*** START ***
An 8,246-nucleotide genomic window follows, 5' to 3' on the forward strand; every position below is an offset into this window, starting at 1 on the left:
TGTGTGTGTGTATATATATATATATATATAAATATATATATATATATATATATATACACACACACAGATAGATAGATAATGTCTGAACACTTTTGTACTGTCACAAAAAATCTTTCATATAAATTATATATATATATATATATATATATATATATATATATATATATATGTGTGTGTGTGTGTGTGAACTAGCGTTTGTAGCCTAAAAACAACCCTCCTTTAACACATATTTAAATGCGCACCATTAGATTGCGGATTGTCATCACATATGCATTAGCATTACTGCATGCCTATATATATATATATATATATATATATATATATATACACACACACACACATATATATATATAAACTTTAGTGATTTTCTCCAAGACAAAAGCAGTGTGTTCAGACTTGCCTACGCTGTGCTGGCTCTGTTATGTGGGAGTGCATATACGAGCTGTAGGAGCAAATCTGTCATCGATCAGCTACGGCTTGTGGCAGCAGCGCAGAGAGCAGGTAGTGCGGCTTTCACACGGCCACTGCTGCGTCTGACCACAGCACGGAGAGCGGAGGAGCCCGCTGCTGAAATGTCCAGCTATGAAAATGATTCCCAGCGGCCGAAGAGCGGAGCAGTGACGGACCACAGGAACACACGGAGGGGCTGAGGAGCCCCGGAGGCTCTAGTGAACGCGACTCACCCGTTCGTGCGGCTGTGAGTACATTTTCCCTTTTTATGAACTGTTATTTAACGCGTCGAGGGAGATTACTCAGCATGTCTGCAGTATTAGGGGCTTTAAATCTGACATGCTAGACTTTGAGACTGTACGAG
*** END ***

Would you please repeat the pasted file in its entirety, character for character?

An 8,246-nucleotide genomic window follows, 5' to 3' on the forward strand; every position below is an offset into this window, starting at 1 on the left:
TGTGTGTGTGTATATATATATATATATATAAATATATATATATATATATATATATACACACACACAGATAGATAGATAATGTCTGAACACTTTTGTACTGTCACAAAAAATCTTTCATATAAATTATATATATATATATATATATATATATATATATATATATATATATGTGTGTGTGTGTGTGTGAACTAGCGTTTGTAGCCTAAAAACAACCCTCCTTTAACACATATTTAAATGCGCACCATTAGATTGCGGATTGTCATCACATATGCATTAGCATTACTGCATGCCTATATATATATATATATATATATATATATATATATACACACACACACACATATATATATATAAACTTTAGTGATTTTCTCCAAGACAAAAGCAGTGTGTTCAGACTTGCCTACGCTGTGCTGGCTCTGTTATGTGGGAGTGCATATACGAGCTGTAGGAGCAAATCTGTCATCGATCAGCTACGGCTTGTGGCAGCAGCGCAGAGAGCAGGTAGTGCGGCTTTCACACGGCCACTGCTGCGTCTGACCACAGCACGGAGAGCGGAGGAGCCCGCTGCTGAAATGTCCAGCTATGAAAATGATTCCCAGCGGCCGAAGAGCGGAGCAGTGACGGACCACAGGAACACACGGAGGGGCTGAGGAGCCCCGGAGGCTCTAGTGAACGCGACTCACCCGTTCGTGCGGCTGTGAGTACATTTTCCCTTTTTATGAACTGTTATTTAACGCGTCGAGGGAGATTACTCAGCATGTCTGCAGTATTAGGGGCTTTAAATCTGACATGCTAGACTTTGAGACTGTACGAG